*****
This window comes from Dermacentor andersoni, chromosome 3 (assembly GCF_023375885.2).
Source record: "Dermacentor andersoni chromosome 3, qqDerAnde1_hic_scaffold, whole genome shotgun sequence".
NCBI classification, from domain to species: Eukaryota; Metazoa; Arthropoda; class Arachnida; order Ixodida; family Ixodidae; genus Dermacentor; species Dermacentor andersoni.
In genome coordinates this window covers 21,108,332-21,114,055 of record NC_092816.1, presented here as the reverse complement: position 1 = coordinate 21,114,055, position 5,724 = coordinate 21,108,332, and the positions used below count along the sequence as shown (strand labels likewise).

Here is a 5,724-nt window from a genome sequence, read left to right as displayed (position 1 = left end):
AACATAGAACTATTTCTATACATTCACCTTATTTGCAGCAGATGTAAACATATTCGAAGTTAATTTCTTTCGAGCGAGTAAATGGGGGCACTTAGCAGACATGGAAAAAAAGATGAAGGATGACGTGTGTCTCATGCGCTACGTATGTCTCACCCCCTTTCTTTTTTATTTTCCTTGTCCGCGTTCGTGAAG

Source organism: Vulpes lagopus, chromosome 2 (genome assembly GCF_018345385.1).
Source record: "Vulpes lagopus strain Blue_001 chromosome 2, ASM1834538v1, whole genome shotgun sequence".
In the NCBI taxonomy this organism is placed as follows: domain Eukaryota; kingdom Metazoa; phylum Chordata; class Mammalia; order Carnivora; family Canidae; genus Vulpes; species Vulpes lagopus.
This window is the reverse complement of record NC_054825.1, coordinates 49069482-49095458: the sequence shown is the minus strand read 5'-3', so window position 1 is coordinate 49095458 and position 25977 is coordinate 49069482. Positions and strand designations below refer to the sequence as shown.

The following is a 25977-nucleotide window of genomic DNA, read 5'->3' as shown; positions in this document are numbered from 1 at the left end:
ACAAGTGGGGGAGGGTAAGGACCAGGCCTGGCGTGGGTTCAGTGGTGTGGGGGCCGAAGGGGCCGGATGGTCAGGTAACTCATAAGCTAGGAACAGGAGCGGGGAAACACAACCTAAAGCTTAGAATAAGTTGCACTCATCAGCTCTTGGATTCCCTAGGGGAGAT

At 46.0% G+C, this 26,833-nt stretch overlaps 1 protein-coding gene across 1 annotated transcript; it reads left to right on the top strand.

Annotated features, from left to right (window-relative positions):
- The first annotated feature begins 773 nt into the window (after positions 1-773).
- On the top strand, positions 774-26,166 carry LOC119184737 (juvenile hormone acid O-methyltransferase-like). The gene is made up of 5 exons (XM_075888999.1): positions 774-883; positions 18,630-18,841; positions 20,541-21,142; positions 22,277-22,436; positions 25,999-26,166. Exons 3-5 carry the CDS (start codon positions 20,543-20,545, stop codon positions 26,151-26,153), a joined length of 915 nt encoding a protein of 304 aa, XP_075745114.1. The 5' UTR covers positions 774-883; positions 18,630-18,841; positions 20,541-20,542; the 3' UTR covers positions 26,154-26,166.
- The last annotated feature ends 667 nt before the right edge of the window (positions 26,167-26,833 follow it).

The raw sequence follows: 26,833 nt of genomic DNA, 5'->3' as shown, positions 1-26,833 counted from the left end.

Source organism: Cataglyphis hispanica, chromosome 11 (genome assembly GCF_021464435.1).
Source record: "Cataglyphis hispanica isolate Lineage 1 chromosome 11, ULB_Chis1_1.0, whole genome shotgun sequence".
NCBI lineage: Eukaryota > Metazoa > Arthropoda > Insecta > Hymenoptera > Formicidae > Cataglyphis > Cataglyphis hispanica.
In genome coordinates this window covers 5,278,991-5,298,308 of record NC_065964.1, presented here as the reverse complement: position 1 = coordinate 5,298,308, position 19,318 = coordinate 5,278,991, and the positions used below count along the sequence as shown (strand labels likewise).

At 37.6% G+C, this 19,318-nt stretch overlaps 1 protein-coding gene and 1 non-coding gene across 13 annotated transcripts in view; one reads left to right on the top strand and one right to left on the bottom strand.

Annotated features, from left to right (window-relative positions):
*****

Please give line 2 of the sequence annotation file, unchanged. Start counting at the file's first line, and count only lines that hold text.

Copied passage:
Source record: "Dermacentor andersoni chromosome 3, qqDerAnde1_hic_scaffold, whole genome shotgun sequence".